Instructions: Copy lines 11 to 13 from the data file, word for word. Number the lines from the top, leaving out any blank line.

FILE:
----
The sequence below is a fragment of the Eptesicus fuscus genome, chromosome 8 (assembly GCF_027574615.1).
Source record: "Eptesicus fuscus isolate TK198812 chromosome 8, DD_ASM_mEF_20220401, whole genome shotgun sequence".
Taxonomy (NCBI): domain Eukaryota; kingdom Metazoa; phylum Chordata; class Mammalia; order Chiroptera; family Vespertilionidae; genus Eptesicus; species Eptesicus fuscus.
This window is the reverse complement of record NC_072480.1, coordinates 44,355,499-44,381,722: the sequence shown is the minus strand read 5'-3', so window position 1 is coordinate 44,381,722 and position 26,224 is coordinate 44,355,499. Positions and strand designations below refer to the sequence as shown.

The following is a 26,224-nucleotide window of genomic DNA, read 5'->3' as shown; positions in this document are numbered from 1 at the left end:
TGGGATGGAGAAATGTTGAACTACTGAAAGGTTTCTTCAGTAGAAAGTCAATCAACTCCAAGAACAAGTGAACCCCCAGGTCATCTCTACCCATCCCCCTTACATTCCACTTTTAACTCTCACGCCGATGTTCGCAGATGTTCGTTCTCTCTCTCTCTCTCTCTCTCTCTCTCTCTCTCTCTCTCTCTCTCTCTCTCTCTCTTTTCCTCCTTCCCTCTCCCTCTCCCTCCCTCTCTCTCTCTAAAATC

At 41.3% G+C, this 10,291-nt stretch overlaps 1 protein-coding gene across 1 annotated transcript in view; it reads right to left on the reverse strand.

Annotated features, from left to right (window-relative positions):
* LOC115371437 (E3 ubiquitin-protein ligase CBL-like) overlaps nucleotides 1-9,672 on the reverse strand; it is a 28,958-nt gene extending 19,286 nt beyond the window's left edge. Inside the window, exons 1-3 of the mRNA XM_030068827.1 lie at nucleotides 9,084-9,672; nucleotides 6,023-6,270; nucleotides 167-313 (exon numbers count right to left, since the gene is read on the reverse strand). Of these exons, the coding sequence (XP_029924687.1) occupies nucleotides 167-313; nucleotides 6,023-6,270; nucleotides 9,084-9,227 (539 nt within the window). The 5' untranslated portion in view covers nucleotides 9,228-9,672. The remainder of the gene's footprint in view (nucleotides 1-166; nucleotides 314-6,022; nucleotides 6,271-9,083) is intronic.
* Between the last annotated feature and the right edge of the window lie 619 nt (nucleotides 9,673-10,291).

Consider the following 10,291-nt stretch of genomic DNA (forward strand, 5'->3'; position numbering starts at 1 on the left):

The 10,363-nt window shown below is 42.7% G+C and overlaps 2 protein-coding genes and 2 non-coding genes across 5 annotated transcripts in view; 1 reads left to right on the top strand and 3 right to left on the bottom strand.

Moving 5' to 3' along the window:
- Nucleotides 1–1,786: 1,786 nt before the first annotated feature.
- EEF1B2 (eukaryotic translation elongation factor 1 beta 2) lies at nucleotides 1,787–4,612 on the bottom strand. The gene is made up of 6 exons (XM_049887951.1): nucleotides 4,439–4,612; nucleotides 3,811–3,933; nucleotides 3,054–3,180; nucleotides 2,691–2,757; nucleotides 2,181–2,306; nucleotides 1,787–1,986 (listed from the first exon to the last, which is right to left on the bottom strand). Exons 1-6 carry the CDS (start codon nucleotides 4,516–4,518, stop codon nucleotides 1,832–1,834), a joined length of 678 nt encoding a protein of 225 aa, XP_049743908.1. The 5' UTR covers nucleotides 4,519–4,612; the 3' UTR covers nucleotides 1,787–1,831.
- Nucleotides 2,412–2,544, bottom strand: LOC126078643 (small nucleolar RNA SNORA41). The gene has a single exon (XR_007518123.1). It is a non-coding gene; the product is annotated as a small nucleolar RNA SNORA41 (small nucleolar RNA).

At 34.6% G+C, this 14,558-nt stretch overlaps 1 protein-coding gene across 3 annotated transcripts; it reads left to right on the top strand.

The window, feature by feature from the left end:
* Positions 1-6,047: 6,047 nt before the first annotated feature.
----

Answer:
Consider the following 10,291-nt stretch of genomic DNA (forward strand, 5'->3'; position numbering starts at 1 on the left):

The 10,363-nt window shown below is 42.7% G+C and overlaps 2 protein-coding genes and 2 non-coding genes across 5 annotated transcripts in view; 1 reads left to right on the top strand and 3 right to left on the bottom strand.

Moving 5' to 3' along the window: